Tuesday, December 16, 2014

Agon My Face

The Greeks, who seem to have an exciting word for as many things as American English does, have a simple, four-letter word for a contest or squabble, which may be internal or external, or both.  the word is agon, which you first learned as an English major, at about the time you were having many inner and outer squabbles with yourself.

Many of the books presented to you, often from the eighteenth century, but some from times before what is now called CE, Common Era, when September had thirty days; so did April, June, and November, were of a rambling nature, called picaresque.  

To remind you of some of these, let's look at the mischievous and bawdy ramble, The Golden Ass,  composed by one Lucius Appuleus, who lived more or less from 123 until 170.  But let us not forget Lawrence Sterne's Tristram Shandy, Tobias Smollet's Humphrey Clinker, and Peregrine Pickle.  Nor should you fail to mention Samuel Richardson's Pamela, or Henry Fielding's Tom Jones, among the unforgettable genera.

All of these were episodic romps, some, such as Humphrey Clinker, built around a journey ( who could forget that most epic journey from the Tabard Inn, located in beautiful downtown London,to the Canterbury Cathedral?), others elopements or a series of episodes, many of which, on consideration, could have been cut from the narrative without material damage to it.  

Although you'd been raised on more plot-driven stories, these picaresque novels captured your undying admiration, causing you at the same time to wish to emulate them with your own more modernized versions of adventures, some built on nothing more dramatic than a group of individuals standing in a long line to purchase tickets to some performance.  

From about age sixteen until your mid-twenties, your typical manuscript was a thirty-to-forty-page outing, introducing characters who sometimes were more distinguished by their desire to get off their pages and back to some activity that defined them.

The agon began when you also began another life-long fondness for the type of plot-driven story you found in what were called pulp magazines.  The key to such stories was determinism, a philosophical or logic-based position in which every event is the inevitable outcome of previous conditions which could cause no other result.  Variations caused different outcomes and, in consequence, different stories.

Your agon was the inner contest whereby you could produce a story that seemed picaresque, yet was stitched together in a way reminiscent of some of the Maine shoe and boot makers of today, still producing hand-sewn shoes.  The result you had in mind was obviously hand crafted and would seem so to anyone who read it.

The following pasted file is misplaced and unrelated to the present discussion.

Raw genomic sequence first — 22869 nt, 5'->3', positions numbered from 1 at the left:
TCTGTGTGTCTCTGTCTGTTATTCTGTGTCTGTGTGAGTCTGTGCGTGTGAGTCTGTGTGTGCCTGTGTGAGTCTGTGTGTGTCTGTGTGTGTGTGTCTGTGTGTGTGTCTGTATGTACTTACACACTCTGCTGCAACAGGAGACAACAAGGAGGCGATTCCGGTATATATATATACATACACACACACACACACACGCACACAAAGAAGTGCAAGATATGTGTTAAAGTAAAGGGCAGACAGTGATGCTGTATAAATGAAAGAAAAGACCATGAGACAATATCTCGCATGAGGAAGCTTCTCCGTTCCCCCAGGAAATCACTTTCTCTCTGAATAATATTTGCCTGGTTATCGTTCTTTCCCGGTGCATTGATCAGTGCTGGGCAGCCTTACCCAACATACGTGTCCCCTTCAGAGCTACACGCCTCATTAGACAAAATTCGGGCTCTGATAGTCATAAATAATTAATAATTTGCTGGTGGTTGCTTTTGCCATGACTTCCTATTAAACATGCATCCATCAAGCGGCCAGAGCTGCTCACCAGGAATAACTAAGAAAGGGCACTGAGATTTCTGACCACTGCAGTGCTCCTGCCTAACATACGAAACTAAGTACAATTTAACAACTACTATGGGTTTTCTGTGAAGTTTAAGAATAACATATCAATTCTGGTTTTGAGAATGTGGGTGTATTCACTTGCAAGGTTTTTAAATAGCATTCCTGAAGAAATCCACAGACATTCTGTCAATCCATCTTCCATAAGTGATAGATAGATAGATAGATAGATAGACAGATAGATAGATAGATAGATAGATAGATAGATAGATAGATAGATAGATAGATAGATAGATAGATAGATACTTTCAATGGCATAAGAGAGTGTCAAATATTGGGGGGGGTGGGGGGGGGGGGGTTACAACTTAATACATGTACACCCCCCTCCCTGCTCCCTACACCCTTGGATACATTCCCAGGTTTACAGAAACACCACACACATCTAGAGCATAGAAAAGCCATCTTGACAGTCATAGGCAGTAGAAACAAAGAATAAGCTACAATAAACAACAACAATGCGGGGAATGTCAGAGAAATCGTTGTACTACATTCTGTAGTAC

You rejoiced at the number of critics you read who assured anyone who would accept their view that any perfection to be found in a given novel would have to be found in one or more of its basic elements, such as characters, or the way characters speak to one another, which is dialogue.  Perhaps there was perfection to be found in pacing or setting. 

Two Saul Bellow novels, The Adventures of Augie March,  in particular because of its voice, and Humboldt's Gift, because of the way it played the characters of Charlie Citrine and Humboldt as a kind of Martin and Lewis comedic ballet with more tragic undercurrents, dazzled you with hope that you'd be able to bring your vision to a focus.

For the longest time, you'd come to believe that John Steinbeck's novella, Of Mice and Men, was the closest thing you'd found to bring these elements of character, goal, dialogue, pacing, and suspense together.  At length you found others, interestingly enough coming from writers who produce shorter works, say Denis Johnson's Train Dreams, Daniel Woodrell's Winter's Bone, and any of a number of shorter ventures by Louise Erdrich and Jim Harrison.

 From time to time, when you found such novels and longish short stories ("The Rich Boy" by F. Scott Fitzgerald, and Guided Tours of Hell by Francine Prose)  you read them again and again, in search of clues for insights that might guide you to producing some of your own works to your own satisfaction.

Now, more than ever before, you understand the challenge before you, the one that caused so many crumpled pages, torn from a succession of typewriters, so many delete buttons pushed on so many computers, so many notebooks, scanned for clues of insights and visions, 

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